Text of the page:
Los Angeles County Loan Limits in 2015

Welcome to LoanLimits.org. This website provides current information about loan limits for counties across the United States. We offer data for all primary loan types, including FHA, VA, jumbo, and conforming / conventional. Below, you will find the loan limits for Los Angeles County in 2015, for all of these product types.

Loan Limits for Los Angeles County

Here is a quick overview of current caps for the L.A. metro area. For additional housing market data and commentary, continue reading below.

Product One-Family Two-Family Three-Family Four-Family
Conforming $625,500 $800,775 $967,950 $1,202,925
FHA $625,500 $800,775 $967,950 $1,202,925
VA $625,500 $800,775 $967,950 $1,202,925

Note: In 2015, we have an unusual occurrence where the loan limits for Los Angeles County are the same across all three categories. This is due to the VA and FHA aligning their caps with the conforming caps set by the Federal Housing Finance Agency. See details below.

Cities Affected: The loan limits shown above apply to the following cities: Burbank, Downey, El Monte, Glendale, Inglewood, Lancaster, Long Beach, Los Angeles, Norwalk, Palmdale, Pasadena, Pomona, Santa Clarita, Torrance, and West Covina.

Conventional / Conforming

Description: A conventional home loan is one that is not insured or guaranteed by the government. This makes it different from the VA and FHA-insured products mentioned below. There are maximum size limits for conventional loans that can be sold to Freddie Mac and Fannie Mae, and these are known as conforming loan limits. Anything above this cutoff point is known as a jumbo loan.

In 2015, the conforming limit for a single-family home in Los Angeles County is $625,500.

These caps are set by the Federal Housing Finance Agency (FHFA). They are updated once per year, usually in December for the year following. They can be increased, decreased, or held the same from one year to the next. From 2014 – 2015, conforming loan limits were kept the same for most of the country, with the exception of 46 counties where they were increased. Los Angeles County was not one of the 46 — so the L.A. limits for 2015 are the same as they were in 2014.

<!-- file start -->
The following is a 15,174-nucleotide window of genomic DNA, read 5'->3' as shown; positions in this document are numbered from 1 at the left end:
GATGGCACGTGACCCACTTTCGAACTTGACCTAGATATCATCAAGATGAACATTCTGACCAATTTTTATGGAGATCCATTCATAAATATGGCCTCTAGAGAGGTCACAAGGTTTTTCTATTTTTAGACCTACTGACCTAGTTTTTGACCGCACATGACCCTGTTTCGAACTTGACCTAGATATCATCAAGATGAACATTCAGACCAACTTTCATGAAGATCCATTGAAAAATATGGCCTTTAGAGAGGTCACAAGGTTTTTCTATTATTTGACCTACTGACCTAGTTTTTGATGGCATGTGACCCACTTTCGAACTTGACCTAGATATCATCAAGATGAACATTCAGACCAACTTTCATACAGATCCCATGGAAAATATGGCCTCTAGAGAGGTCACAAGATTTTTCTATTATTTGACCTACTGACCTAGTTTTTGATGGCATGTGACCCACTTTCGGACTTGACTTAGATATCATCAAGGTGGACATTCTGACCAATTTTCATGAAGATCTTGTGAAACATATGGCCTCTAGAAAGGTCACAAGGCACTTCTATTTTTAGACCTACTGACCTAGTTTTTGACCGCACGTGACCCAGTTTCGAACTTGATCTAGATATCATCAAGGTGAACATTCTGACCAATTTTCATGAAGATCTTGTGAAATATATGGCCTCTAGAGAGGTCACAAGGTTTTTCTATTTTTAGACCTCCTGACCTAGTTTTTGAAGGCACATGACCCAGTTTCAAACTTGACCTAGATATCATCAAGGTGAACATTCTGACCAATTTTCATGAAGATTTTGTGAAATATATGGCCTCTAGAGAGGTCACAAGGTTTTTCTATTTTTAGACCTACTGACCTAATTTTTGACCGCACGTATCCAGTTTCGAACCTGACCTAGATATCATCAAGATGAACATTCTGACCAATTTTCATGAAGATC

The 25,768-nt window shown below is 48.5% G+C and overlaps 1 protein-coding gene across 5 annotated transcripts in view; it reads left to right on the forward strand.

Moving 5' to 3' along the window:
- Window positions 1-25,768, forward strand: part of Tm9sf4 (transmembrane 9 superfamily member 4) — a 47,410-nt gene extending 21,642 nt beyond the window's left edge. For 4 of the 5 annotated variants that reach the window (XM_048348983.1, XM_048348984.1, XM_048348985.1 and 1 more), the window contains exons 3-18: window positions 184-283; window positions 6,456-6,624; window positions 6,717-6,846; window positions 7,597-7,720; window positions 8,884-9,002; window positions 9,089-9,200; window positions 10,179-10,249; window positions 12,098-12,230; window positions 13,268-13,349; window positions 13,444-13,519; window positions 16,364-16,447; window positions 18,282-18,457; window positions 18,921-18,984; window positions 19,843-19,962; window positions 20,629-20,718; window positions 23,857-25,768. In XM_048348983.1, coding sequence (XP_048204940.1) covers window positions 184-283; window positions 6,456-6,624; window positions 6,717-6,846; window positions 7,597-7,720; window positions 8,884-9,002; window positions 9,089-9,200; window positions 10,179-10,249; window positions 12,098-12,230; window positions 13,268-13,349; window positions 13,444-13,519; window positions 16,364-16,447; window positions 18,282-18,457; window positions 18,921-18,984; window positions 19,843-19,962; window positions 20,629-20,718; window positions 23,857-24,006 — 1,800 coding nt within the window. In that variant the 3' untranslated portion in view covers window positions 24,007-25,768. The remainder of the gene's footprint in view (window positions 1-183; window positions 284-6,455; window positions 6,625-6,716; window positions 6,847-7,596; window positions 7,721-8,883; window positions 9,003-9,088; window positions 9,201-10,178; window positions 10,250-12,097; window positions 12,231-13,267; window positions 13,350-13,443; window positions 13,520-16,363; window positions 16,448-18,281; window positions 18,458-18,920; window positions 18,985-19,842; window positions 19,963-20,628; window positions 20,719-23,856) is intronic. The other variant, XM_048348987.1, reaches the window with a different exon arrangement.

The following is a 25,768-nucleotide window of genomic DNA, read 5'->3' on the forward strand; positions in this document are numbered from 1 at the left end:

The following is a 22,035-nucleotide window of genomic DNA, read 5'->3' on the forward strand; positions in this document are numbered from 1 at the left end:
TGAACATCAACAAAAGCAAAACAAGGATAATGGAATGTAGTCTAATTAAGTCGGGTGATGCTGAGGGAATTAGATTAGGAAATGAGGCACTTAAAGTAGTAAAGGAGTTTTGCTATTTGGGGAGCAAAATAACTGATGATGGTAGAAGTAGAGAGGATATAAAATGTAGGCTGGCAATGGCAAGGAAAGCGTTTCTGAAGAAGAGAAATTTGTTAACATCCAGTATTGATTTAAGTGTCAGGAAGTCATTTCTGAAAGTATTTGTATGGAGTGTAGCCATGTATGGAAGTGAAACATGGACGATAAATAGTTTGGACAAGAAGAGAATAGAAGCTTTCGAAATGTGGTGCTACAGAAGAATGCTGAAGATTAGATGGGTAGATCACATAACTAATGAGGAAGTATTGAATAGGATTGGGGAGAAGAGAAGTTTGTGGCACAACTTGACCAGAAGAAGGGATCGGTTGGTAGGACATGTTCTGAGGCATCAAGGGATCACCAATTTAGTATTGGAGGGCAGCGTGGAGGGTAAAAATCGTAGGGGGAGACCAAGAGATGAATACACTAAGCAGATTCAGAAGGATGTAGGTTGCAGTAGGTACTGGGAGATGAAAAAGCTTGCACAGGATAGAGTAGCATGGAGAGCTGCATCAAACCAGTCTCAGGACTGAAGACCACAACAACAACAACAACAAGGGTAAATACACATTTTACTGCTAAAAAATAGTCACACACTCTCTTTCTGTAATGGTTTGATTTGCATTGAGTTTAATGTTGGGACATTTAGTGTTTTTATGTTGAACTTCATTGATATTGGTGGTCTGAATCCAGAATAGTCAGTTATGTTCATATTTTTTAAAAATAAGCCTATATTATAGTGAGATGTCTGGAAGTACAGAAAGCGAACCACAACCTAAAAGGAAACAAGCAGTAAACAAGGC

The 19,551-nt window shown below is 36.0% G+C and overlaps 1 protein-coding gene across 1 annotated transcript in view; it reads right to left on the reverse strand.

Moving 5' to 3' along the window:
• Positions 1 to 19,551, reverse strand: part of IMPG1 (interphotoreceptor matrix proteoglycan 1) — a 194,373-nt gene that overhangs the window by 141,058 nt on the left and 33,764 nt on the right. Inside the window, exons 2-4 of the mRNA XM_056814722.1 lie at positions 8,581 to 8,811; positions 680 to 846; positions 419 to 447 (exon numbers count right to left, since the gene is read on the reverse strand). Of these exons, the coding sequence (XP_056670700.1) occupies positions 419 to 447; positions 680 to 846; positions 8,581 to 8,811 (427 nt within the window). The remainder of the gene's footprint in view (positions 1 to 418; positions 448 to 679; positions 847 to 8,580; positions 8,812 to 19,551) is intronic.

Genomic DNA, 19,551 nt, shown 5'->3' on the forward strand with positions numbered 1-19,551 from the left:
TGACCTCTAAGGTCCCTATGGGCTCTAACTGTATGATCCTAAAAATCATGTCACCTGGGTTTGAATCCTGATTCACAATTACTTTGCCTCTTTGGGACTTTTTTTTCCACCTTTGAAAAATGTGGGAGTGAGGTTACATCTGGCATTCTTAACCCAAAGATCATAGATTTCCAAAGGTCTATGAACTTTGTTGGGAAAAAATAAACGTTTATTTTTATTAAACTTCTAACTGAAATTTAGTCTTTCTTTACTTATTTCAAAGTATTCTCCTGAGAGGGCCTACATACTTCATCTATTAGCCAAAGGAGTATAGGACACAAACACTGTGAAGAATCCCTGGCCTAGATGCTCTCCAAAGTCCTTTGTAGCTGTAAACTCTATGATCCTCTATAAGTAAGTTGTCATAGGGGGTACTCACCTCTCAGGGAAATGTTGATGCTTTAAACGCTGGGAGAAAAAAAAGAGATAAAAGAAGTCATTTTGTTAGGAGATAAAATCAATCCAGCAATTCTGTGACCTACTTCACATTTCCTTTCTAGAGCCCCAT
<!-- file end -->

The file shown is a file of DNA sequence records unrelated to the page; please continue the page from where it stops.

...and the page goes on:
VA (Veterans Administration)

A VA home loan is one that is guaranteed or backed by the Department of Veterans Affairs (VA). They are only available to eligible military service members and their families. The primary benefit of this product is that it offers 100% financing. This means a home buyer in Los Angeles who uses a VA loan could buy a house with no down payment whatsoever. That’s the primary appeal of this product.

As with other types of mortgages, VA-backed mortgages have caps or limits on the maximum amount that can be borrowed. In 2015 the VA loan limit for Los Angeles County is $625,500 — the same as conforming products.

These loans are not always aligned with the conforming limits. Last year, the two cutoff points were different. That’s because the Department of Veterans Affairs had temporary authority to increase the caps for certain counties (under Public Law 110-389). But this authority expired at the end of 2014. That’s when the department announced it would align its VA loan limits with conforming. This is why the numbers are the same in all three columns, in the table at the top of this page.

FHA (Federal Housing Administration)

Now we come to FHA loans. These mortgage products are originated by lenders in the private sector, just like a “regular” home loan. But they are insured by the Federal Housing Administration, which is part of HUD. This is what makes them different from other Los Angeles mortgage products.

This insurance protects the lender in the event that the borrower / homeowner defaults on the loan. This program is popular among borrowers with limited funds, because it offers a down payment as low as 3.5% of the purchase price. That’s the primary appeal that attracts borrowers to the program.

The 2015 FHA loan limit for a one-family home in Los Angeles County is $625,500, the exact same as the conforming and VA caps above. The limits go up for multi-family properties, as shown in the table at the top of this page.

Note: These are the exact same FHA limits as 2014. Typically, they change from one year to the next. But the Federal Housing Administration announced they would keep the 2014 caps in place for 2015, carrying them over with no changes.